Letters and Manuscripts — Volume 3 (1876 - 1882)

468/473

Ms 4, 1882

God in Nature

Rome, New York

1882

This manuscript is published in entirety in GCDB 02/18/1897.

Men are naturally disposed to measure divine things by their perverted conceptions. They dwell upon infinite benevolence, but try to disbelieve in infinite justice. They grasp human assertions that the judgment executed against sin is contrary to right ideas of God’s benevolent character, and they put His word into the background and men’s opinions in the front. Spiritual things are spiritually discerned. Those who have no vital connection with God are swayed this way and that, ever grasping the opinions of learned men who sit in judgment upon God and His works and ways. Weak, finite minds weigh God’s Word with men’s balances. The wisdom of these so-called great men is foolishness with God. They are blinded by the god of this world. Those only who are willing to be accounted fools in the eyes of these very worldly-wise men will have the wisdom which is divine. God will not dwell with those who reject His truth, for all who disregard truth, disregard its Author. 3LtMs, Ms 4, 1882, par. 1

Of every house that has not Jesus for an abiding guest, He says when He withdraws His presence, “Your house is left unto you desolate.” [Matthew 23:38.] How can those who are destitute of divine enlightenment have correct ideas of God’s plans and ways? They either deny Him altogether and ignore His existence, or they circumscribe His power by their own finite, worldly-wise views and opinions. 3LtMs, Ms 4, 1882, par. 2

That which I have seen of eternal things and that which I have seen of the weakness of men, as God has presented the matter before me, has deeply impressed my mind and influenced my life and character. I see nothing wherein man should be exalted or praised or glorified. I see no reason why the opinions of learned men and the so-called great men should be trusted and exalted. Those who are connected with the infinite God are the only ones who make a proper use of their knowledge or of the talent entrusted to them by the omniscient Creator. No man can ever truly excel in knowledge and influence unless he is connected with the God of wisdom and power. 3LtMs, Ms 4, 1882, par. 3

The real evidence of a living God is not merely in theory; it is in the conviction which God has written in our hearts, illuminated and explained by His words. It is the living power in His created works, seen by a sanctified eye. The precious faith inspired of God gives strength and nobility of character. The natural powers are enlarged because of holy obedience. All the philosophies of human nature have led to confusion and shame when God has not been recognized as all in all. The life which we live by faith in the Son of God is a series of triumphs not always seen and understood by the interested parties, but with results reaching far into the future, where we shall see and know as we are known. 3LtMs, Ms 4, 1882, par. 4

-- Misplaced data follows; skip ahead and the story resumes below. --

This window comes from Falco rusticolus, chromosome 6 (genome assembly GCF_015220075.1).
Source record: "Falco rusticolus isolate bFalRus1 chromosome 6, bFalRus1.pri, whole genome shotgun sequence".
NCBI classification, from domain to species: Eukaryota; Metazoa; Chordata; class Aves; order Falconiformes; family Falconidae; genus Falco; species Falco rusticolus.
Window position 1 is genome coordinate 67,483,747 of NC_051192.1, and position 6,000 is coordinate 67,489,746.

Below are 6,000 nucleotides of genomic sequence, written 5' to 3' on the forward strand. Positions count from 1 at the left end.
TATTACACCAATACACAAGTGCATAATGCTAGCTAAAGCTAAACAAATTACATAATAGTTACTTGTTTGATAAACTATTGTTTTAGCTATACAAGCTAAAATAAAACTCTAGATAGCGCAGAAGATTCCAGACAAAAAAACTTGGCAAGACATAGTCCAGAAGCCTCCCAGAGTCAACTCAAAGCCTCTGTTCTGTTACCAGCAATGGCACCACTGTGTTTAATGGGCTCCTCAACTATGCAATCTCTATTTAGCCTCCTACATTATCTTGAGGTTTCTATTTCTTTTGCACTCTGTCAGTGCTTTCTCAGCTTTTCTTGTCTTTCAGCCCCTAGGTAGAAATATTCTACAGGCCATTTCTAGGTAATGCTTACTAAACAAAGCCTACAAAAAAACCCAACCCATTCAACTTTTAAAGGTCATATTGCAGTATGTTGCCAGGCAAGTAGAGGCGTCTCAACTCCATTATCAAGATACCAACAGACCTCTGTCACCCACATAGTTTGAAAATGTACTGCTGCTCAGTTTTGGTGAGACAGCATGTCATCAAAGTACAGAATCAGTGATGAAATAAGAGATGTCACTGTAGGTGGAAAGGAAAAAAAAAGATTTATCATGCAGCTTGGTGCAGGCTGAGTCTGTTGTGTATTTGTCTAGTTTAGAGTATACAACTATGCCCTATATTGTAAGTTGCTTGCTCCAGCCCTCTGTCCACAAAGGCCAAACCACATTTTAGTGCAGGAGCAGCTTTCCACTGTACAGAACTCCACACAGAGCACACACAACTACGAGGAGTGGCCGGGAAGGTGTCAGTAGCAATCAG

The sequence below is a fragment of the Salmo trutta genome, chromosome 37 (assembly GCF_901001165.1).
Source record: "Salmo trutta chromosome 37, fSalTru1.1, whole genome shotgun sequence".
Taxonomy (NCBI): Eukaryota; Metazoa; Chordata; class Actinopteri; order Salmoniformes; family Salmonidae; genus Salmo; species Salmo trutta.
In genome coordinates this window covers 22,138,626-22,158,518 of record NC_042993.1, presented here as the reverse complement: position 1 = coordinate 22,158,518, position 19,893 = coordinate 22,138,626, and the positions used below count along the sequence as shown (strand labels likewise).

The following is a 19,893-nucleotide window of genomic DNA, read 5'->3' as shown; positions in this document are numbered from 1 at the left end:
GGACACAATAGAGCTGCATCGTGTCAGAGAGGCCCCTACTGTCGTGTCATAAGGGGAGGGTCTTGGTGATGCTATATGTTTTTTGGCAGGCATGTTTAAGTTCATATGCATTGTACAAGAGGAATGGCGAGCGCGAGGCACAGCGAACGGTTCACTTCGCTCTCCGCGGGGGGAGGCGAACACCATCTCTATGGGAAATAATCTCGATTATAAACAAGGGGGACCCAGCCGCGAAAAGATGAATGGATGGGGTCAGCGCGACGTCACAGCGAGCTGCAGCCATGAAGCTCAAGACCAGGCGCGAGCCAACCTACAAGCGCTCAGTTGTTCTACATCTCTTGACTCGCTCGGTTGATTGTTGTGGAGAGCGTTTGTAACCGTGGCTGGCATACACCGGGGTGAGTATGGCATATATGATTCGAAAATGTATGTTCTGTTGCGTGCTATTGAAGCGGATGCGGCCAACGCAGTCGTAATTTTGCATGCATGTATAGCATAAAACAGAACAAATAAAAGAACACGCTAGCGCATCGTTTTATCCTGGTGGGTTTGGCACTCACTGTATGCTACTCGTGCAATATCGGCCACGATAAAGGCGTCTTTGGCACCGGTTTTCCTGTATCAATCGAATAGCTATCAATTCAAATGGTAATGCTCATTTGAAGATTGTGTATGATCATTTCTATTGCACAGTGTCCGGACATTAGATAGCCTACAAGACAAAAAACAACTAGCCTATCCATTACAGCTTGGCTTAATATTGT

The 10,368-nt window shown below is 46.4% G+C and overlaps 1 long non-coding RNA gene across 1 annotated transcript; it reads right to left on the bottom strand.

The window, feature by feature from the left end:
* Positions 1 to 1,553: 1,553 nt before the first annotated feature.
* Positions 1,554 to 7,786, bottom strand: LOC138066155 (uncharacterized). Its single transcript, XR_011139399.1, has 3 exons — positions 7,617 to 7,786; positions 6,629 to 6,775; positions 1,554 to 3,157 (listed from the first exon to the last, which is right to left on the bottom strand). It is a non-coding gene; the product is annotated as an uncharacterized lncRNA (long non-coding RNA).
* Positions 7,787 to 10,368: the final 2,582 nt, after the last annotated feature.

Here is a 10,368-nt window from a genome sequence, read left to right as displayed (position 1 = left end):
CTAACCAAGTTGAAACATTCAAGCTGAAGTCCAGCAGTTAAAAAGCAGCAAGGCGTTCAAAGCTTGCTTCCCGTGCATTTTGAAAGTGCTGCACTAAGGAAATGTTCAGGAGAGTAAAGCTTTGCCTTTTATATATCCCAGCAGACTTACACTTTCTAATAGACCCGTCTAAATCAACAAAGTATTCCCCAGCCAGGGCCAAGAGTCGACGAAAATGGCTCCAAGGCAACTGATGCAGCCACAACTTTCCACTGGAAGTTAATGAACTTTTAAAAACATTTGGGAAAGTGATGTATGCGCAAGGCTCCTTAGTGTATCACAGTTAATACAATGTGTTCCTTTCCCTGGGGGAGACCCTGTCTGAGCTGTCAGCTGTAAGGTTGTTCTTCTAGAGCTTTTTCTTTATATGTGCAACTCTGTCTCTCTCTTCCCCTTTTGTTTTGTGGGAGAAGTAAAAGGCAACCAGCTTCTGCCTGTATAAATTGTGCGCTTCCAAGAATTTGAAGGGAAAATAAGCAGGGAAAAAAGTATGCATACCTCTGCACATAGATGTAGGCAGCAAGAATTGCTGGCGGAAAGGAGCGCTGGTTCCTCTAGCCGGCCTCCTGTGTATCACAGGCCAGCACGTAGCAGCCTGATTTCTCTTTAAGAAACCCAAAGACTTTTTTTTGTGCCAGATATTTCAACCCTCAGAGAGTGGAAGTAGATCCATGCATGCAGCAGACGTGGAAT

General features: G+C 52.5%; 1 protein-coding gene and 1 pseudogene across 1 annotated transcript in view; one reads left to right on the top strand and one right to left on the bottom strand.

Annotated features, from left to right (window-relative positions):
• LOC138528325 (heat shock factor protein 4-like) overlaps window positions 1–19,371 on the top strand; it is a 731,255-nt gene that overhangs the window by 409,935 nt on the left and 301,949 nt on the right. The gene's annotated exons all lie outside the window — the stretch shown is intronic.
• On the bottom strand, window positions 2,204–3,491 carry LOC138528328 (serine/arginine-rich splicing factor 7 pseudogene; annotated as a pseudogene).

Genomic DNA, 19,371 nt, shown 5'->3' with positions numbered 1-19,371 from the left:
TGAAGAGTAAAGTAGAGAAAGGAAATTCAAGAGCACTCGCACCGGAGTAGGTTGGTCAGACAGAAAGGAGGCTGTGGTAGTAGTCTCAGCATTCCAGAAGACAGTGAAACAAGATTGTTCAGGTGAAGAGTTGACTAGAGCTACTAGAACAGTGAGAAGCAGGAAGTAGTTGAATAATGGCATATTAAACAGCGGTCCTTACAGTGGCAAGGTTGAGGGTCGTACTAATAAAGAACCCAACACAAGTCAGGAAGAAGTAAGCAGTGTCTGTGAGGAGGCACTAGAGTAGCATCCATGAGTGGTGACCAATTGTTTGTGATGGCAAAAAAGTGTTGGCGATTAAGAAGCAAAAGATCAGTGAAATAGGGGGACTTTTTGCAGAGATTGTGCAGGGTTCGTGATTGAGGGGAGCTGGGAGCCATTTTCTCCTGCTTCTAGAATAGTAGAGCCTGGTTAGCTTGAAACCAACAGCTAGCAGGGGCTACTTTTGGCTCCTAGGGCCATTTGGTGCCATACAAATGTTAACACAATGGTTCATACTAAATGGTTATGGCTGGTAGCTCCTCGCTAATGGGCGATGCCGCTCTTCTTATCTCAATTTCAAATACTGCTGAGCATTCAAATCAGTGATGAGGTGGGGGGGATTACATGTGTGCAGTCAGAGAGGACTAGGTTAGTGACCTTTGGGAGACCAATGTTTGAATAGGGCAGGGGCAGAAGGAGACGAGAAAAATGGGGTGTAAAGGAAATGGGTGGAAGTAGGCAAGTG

The most profound intellects of the world, when not enlightened by God’s Word, become bewildered and lost while trying to investigate the matters of science and revelation. The Creator and His works are beyond finite comprehension, and men conclude that because they cannot explain the works and ways of God from natural causes, the Bible history is not reliable. Many are so intent upon excluding God from the exercise of sovereign will and power in the established order of the universe that they demean man, the noblest of His creatures. The theories and speculations of philosophy would make us believe that man has come by slow degrees, not merely from a savage state, but from the very lowest form of the brute creation. They destroy man’s dignity because they will not admit God’s miraculous power. 3LtMs, Ms 4, 1882, par. 5

God has illuminated human intellects and poured a flood of light on the world through discoveries in art and science. But those who view these from a merely human standpoint will most assuredly come to wrong conclusions. The thorns of error, skepticism, and infidelity are disguised by being covered with the garments of philosophy and science. Satan has devised this ingenious manner of winning souls away from the living God, away from the truth and religion. He exalts nature above nature’s Creator. 3LtMs, Ms 4, 1882, par. 6